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Developing ASP.NET Apps with Windows Azure Active Directory

By Rick Anderson|

Microsoft ASP.NET tools for Windows Azure Active Directory makes it simple to enable authentication for web applications hosted on Windows Azure Web Sites. You can use Windows Azure Authentication to authenticate Office 365 users from your organization, corporate accounts synced from your on-premise Active Directory or users created in your own custom Windows Azure Active Directory domain. Enabling Windows Azure Authentication configures your application to authenticate users using a single Windows Azure Active Directory tenant.

This tutorial was written by Bhavesh Chauhan and Rick Anderson( @RickAndMSFT ) .
This tutorial will walk you through creating an ASP.NET app configured with single organizational accounts hosted on Windows Azure Active Directory.

Prerequisites

  1. Visual Studio Express 2013 RC for Web or Visual Studio 2013 RC.
  2. An account on Windows Azure. You can get a free account here.

Add a Global Admin to your Active Directory Account

  1. Log in to the Windows Azure Portal.
  2. Select or create a Windows Azure Active Directory (AD) account. If you have previously created a Windows Azure AD account, use that. If you don't have a Windows Azure AD account, create one. New Windows Azure subscribers will have an AD account called Default Directory.
  3. Create a new user in your AD account in the Global Administrator role.  Select your AD account and click Add User. (For more detailed instructions see Managing Windows Azure AD from the Windows Azure Portal 1– Sign Up with an Organizational Account )


  4. Enter a name for the user and then click the right arrow.

  5. Enter the user name and set the role to Global Administrator. Global admins require an alternate email address. Click the right arrow.



    Click Create. Copy the temporary password, you will need to change it the first time you log in.

Create an ASP.NET App

  1. In Visual Studio 2013 RC, create a new ASP.NET MVC or Web Forms project. Click Change Authentication.



  2. Select Organizational Accounts. Enter your domain name and then select Single Sign On, Read directory data. Click OK


    Note: Under More Options you can set the realm (Application ID URI). The App ID URI is automatically populated based on the project name with the format https://<domainname>/<projectname>. You can modify it to guarantee that it’s a valid App ID URI corresponding to the tenet. You can also specify an App ID URI  corresponding to any custom domains that you might have added using Windows Azure portal. For most uses, the default App ID URI works.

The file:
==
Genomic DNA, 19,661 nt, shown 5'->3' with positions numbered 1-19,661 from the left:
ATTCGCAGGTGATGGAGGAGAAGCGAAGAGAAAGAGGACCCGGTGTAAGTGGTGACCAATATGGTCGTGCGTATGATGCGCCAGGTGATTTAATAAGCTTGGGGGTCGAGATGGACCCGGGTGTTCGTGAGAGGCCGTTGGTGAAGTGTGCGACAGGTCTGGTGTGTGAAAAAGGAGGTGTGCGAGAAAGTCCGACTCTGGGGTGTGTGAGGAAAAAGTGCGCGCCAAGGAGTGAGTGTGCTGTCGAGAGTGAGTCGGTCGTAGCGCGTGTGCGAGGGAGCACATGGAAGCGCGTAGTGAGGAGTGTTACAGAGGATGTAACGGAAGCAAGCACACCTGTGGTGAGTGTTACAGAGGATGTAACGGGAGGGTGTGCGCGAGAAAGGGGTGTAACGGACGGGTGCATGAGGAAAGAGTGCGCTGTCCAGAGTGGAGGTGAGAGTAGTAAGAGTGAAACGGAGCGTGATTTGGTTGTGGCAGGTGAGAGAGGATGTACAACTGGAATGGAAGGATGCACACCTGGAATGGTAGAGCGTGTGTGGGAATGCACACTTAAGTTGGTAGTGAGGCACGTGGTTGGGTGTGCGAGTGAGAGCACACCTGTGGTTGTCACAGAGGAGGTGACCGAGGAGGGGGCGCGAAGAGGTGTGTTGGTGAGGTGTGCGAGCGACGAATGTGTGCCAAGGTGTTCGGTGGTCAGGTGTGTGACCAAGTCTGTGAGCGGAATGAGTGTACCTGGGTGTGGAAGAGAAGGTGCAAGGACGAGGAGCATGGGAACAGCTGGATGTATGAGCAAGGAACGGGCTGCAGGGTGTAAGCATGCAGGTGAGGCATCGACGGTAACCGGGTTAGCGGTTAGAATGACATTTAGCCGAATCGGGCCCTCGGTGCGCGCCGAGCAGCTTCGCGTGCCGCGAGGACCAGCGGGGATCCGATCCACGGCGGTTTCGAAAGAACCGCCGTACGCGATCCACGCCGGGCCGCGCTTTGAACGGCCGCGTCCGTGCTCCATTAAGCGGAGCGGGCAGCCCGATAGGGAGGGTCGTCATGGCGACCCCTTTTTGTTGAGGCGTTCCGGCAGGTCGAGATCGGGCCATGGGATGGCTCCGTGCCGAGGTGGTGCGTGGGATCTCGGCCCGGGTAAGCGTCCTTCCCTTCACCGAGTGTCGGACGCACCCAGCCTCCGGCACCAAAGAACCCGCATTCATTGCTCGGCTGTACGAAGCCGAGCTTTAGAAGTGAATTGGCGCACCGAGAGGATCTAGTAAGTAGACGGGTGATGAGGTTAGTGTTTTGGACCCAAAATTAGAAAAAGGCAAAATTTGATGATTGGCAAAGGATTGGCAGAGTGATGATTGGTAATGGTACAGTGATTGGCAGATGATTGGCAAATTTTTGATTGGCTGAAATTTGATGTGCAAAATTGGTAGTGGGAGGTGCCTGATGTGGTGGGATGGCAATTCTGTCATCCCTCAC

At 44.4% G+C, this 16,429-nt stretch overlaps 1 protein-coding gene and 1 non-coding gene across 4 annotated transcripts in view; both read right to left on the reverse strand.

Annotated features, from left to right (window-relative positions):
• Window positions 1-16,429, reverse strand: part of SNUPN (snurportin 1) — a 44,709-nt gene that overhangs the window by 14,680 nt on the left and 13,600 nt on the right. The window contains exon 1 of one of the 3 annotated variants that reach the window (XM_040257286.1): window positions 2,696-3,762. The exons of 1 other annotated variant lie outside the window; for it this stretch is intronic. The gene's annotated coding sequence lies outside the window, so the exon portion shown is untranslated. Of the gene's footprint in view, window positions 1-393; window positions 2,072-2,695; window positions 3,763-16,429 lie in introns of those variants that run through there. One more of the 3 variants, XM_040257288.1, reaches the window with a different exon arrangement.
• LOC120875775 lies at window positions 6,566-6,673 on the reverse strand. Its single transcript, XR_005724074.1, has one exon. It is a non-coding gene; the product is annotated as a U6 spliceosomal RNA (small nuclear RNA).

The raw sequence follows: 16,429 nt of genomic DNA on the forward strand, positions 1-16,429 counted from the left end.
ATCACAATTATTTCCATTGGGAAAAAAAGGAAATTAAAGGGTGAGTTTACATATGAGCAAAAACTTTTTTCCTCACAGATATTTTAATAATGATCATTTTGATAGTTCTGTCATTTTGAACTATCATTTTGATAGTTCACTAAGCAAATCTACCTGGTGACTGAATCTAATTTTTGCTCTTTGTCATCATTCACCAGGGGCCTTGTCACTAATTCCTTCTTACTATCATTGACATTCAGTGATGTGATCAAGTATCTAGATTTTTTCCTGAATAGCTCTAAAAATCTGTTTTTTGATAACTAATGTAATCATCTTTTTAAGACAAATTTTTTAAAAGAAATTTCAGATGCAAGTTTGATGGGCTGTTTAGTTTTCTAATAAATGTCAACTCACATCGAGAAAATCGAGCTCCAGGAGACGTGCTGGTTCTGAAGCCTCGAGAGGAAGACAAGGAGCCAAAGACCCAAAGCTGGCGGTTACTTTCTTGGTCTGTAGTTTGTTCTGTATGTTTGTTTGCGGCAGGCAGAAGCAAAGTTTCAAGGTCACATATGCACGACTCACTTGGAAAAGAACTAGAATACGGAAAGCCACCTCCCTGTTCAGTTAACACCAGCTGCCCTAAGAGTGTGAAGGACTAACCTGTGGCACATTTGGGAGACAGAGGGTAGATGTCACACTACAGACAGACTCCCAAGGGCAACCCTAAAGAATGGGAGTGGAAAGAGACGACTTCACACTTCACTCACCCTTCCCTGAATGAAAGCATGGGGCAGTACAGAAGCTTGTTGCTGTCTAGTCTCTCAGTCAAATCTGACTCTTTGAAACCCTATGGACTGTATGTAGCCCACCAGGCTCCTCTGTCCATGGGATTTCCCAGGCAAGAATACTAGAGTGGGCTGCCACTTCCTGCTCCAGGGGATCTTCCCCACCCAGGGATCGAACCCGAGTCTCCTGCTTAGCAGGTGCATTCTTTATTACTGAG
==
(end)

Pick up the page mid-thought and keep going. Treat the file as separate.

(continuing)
While provisioning the application, the tool will look for an existing application with the specified App ID URI and overwrite values such as the return URL. You can uncheck the Overwrite option to always create a new application. The tool will automatically append a unique number at the end of App ID URI to ensure that it doesn’t conflict with an existing application.
  3. Enter the global admin account in your Active Directory.
  4. Click Create Project.
  5. Click Control F5 to run the project. Your browser will issue a SSL certificate warning because the certificate used by IIS Express is not trusted. Click the option in your browser which allows you to continue. When you deploy this project to Windows Azure, you won't see this warning because Windows Azure has a trusted certificate.
  6. Sign in with the organizational account you created.


  7. You are now logged in under the account you created.


Deploy the App to Windows Azure

  1. Create a new Web Site with a Database on the Windows Azure Portal. In the left pane, click on Web Sites, and then click the New button.
  2. Click on Custom Create.


  3. Publish the app to Windows Azure.
    Right click on the project and select Publish.
  4. On the Settings step, note that organizational authentication is enabled, and the directory access level is set to read. In the Database section, use the drop down control to set the connection string to the database.

  5. Navigate to the Windows Azure web site, and log on using the account you created. You no longer get a certificate warning.

Reading User Profile Information with the Graph API

The Visual Studio template for organizational accounts added a UserProfile action method and view.

[Authorize]
public async Task<ActionResult> UserProfile()
{
    string tenantId = ClaimsPrincipal.Current.FindFirst(TenantSchema).Value;

    // Get a token for calling the Windows Azure Active Directory Graph
    AuthenticationContext authContext = new AuthenticationContext(String.Format(CultureInfo.InvariantCulture, LoginUrl, tenantId));
    ClientCredential credential = new ClientCredential(AppPrincipalId, AppKey);
    AuthenticationResult assertionCredential = authContext.AcquireToken(GraphUrl, credential);
    string authHeader = assertionCredential.CreateAuthorizationHeader();
    string requestUrl = String.Format(
        CultureInfo.InvariantCulture,
        GraphUserUrl,
        HttpUtility.UrlEncode(tenantId),
        HttpUtility.UrlEncode(User.Identity.Name));

    HttpClient client = new HttpClient();
    HttpRequestMessage request = new HttpRequestMessage(HttpMethod.Get, requestUrl);
    request.Headers.TryAddWithoutValidation("Authorization", authHeader);
    HttpResponseMessage response = await client.SendAsync(request);
    string responseString = await response.Content.ReadAsStringAsync();
    UserProfile profile = JsonConvert.DeserializeObject<UserProfile>(responseString);

    return View(profile);
}

Clicking the UserProfile link shows this profile data for the logged in user.

More Information

Author Information

Rick Anderson

Rick Anderson – Rick Anderson works as a programmer writer for Microsoft, focusing on ASP.NET MVC, Windows Azure and Entity Framework. You can follow him on twitter via @RickAndMSFT.